Emma Ruth Pillars loved flowers. We know because her tombstone says so and because three years after she died, her husband donated the Emma Pillars Garden of Memory to Fostoria Fountain Cemetery so that she could rest forever with the flowers and trees she had loved in life.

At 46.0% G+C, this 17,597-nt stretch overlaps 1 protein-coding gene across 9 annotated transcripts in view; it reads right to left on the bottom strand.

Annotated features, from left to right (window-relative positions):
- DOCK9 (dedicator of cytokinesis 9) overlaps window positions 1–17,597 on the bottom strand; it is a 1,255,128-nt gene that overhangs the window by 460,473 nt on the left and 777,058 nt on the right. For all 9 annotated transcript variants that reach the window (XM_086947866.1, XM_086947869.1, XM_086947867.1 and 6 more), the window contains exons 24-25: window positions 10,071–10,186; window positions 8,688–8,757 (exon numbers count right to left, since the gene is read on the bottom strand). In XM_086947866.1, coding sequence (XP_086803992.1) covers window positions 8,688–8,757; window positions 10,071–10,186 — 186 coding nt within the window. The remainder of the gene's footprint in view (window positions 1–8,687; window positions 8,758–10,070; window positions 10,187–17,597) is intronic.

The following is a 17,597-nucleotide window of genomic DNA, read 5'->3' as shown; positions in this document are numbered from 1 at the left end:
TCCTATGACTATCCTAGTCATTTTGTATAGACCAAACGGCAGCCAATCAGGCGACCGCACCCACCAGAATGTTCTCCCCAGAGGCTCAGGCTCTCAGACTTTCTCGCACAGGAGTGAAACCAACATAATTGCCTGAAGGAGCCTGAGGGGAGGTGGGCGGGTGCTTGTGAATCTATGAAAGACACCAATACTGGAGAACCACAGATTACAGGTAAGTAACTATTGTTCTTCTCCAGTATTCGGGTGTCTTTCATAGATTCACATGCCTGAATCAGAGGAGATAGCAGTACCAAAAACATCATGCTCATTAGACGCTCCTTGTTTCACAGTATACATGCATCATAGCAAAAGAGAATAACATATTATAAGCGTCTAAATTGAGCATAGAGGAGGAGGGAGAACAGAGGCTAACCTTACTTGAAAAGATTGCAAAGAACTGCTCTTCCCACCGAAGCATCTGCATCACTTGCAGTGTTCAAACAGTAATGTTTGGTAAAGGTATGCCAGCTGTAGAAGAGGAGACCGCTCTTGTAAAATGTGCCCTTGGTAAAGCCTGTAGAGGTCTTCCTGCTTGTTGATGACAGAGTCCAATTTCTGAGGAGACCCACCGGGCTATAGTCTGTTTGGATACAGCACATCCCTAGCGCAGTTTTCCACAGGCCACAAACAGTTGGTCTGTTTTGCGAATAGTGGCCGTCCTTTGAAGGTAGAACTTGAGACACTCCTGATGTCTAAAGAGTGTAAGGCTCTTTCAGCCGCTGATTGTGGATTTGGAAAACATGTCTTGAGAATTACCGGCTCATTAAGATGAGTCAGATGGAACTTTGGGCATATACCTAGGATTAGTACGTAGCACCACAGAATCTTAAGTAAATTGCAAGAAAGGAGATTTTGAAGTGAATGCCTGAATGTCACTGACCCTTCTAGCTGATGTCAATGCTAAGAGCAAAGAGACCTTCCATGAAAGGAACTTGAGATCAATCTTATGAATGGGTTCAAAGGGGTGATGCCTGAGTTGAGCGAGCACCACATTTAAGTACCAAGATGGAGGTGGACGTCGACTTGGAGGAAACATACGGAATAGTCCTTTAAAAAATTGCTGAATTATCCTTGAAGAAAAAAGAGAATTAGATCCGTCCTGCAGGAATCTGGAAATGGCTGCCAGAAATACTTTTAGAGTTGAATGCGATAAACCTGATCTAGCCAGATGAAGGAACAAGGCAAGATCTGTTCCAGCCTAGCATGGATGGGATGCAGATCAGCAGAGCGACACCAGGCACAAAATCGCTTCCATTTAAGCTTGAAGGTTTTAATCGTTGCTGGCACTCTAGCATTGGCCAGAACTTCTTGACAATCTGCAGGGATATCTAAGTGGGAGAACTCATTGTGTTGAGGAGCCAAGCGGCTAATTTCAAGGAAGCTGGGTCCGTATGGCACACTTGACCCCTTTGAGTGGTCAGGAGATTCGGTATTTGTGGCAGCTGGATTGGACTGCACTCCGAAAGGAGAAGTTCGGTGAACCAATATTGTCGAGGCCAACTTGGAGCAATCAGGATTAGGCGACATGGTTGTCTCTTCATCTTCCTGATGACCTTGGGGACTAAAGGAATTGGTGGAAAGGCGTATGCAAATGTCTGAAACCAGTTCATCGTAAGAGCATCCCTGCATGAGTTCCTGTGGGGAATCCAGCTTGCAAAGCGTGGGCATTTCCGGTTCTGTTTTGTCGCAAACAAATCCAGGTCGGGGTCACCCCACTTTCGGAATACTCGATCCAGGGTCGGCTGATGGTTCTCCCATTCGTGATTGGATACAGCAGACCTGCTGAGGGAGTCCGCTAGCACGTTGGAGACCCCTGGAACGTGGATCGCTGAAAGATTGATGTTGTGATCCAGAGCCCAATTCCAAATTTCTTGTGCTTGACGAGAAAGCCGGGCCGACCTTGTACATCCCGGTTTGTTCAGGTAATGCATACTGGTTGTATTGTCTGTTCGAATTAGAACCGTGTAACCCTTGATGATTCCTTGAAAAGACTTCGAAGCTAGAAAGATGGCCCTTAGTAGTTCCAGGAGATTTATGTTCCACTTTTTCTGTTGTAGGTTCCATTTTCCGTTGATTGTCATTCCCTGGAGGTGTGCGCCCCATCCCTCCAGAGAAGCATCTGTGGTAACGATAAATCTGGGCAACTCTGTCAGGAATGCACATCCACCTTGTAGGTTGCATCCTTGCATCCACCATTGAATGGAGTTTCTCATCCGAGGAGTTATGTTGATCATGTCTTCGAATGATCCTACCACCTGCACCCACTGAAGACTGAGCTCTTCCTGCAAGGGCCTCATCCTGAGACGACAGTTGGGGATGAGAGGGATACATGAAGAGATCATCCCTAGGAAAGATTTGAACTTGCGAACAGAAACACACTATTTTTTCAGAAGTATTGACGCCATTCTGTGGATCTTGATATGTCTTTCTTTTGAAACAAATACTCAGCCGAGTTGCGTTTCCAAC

It’s almost overwhelming how much love is bundled up in that little three word epitaph, “she loved flowers.” It is the kind of thing that you say when you are trying to convey the utter internal devastation you feel at a loved one’s death to someone who didn’t know them. How do you explain a life? How do you explain a person? How do you explain the hundreds or thousands of little moments that pile up into something coherent, into the bond you had? You can’t. I could write about my grandmother and everything I can remember about her every day for the rest of my life on this blog, but in the end, you wouldn’t know her. You would know some things about her, but the sinews that stitched my heart to hers from the moment I was born until the day she died overwhelm any words I have ever learned. And so, when you are Edward Ralph Pillars, a widower of a woman who enjoyed flowers more than nearly anything else in the world, you want to leave a monument that provides a glimpse of your love and devotion to her. And so you build her a garden with her name on it and, when you try to find the words that communicate your sense of loss, you fall back on the simple statement “she loved flowers.”